Veronica Watson’s book, The Souls of White Folk: African American Writers Theorize Whiteness, was released by the University Press of Mississippi in September 2013. It is the first book to examine whiteness as an intellectual tradition within African American literature.
While most have argued that African American authors retreated from issues of “race” when they wrote about whiteness, Watson instead identifies this body of writing as an African American intellectual and literary tradition that she names “the literature of white estrangement.”
Covering 1870s–1960s in American history and culture, chapters present compelling analyses of:
The Souls of White Folk excavates the ways that African American intellectuals wrote against the mythologies and traditions of whiteness in pursuit of racial and social justice. In so doing, Watson highlights the amazing generosity of spirit and concern for white humanity from which African Americans often wrote. Their work, she argues, grew from a “sociological imperative to remake the world, and a spiritual imperative to create one in which human recognition and community is possible.”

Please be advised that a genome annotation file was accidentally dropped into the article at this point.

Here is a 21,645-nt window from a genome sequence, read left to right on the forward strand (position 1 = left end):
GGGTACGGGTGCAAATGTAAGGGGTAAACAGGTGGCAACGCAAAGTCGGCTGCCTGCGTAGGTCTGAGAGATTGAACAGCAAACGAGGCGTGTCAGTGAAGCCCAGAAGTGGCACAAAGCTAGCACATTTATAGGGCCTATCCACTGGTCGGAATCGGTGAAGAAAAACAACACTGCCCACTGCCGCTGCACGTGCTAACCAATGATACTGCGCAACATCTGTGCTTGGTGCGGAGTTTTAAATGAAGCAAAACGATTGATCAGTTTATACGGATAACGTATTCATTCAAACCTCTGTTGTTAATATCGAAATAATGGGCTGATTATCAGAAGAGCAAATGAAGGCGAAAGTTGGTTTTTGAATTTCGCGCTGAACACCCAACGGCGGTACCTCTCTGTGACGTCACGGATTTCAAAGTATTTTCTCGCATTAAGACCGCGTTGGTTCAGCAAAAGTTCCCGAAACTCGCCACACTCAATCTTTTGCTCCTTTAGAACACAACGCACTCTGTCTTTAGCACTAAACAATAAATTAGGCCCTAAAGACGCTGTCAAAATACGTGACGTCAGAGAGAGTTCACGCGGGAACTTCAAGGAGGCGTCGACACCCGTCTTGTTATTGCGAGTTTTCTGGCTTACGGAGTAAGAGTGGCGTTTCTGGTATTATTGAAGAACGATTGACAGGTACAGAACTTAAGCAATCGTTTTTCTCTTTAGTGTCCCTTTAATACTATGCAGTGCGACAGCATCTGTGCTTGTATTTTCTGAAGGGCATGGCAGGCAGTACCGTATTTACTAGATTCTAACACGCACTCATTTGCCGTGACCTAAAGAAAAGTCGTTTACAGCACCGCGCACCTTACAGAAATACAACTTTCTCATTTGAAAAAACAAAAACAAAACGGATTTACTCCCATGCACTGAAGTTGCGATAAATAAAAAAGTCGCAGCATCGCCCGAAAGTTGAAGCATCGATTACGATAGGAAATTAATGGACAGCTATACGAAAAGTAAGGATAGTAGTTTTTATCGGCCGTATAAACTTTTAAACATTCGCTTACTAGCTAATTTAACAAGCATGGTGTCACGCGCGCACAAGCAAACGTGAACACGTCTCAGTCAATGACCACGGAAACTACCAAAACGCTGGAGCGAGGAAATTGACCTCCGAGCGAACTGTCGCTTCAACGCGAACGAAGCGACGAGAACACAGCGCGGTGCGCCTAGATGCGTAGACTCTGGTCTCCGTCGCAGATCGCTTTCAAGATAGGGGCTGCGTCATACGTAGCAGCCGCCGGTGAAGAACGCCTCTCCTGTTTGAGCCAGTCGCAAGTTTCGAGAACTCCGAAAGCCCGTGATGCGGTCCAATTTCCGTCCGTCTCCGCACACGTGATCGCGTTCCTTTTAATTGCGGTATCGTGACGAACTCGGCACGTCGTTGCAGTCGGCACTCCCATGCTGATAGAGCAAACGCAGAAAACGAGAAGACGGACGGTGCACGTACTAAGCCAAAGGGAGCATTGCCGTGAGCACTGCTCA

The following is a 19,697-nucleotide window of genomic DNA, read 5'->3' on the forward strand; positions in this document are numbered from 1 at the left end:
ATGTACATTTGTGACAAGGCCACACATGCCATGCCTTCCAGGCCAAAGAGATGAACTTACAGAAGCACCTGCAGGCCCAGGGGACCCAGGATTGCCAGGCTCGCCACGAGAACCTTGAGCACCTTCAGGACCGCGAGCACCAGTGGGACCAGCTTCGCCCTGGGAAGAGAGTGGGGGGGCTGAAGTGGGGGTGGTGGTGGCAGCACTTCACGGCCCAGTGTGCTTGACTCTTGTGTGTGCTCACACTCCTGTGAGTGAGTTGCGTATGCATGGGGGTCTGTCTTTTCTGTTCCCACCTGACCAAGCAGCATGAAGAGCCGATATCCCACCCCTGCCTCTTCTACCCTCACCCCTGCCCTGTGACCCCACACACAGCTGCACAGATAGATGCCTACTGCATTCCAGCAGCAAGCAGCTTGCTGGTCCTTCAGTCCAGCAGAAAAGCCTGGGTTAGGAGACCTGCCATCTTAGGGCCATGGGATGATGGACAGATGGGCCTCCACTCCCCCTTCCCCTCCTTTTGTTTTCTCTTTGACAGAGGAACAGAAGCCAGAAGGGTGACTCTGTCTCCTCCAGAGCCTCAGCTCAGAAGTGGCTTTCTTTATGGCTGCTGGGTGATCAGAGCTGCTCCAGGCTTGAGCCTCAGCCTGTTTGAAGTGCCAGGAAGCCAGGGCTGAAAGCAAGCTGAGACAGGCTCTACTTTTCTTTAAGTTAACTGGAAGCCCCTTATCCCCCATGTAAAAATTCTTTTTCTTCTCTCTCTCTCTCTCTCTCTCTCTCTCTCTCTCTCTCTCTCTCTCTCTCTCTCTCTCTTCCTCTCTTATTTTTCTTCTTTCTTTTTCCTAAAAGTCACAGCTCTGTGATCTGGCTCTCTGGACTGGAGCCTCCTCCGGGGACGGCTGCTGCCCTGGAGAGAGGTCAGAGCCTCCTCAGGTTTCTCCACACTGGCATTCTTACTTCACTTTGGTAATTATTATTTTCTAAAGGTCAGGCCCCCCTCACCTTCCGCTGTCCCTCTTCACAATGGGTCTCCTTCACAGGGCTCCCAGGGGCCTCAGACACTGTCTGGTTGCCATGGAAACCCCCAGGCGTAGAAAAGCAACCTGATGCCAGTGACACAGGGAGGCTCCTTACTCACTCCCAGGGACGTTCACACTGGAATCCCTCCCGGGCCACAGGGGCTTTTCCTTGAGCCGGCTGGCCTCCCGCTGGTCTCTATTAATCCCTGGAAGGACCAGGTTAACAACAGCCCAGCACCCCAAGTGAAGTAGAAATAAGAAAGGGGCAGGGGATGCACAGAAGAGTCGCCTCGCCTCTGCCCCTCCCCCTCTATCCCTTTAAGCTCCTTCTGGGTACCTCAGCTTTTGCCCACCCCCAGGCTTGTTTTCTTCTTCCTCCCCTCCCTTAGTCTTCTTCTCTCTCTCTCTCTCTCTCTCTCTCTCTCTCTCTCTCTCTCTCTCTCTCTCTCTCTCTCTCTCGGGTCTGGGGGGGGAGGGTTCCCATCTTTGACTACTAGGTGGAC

Veronica Watson is a professor of English. Her essays have been published in Mississippi Quarterly and the Journal of Ethnic American Literature, among others, and she has presented her work at leading international and national academic venues, including as an invited guest speaker in the Fulbright Commission for Educational Exchange in Nepal. She is also the director of the Frederick Douglass Institute for Intercultural Research at IUP, the convener of the Frederick Douglass Institute Collaborative of the Pennsylvania State System of Higher Education, and is on the board of the Pennsylvania Humanities Council.
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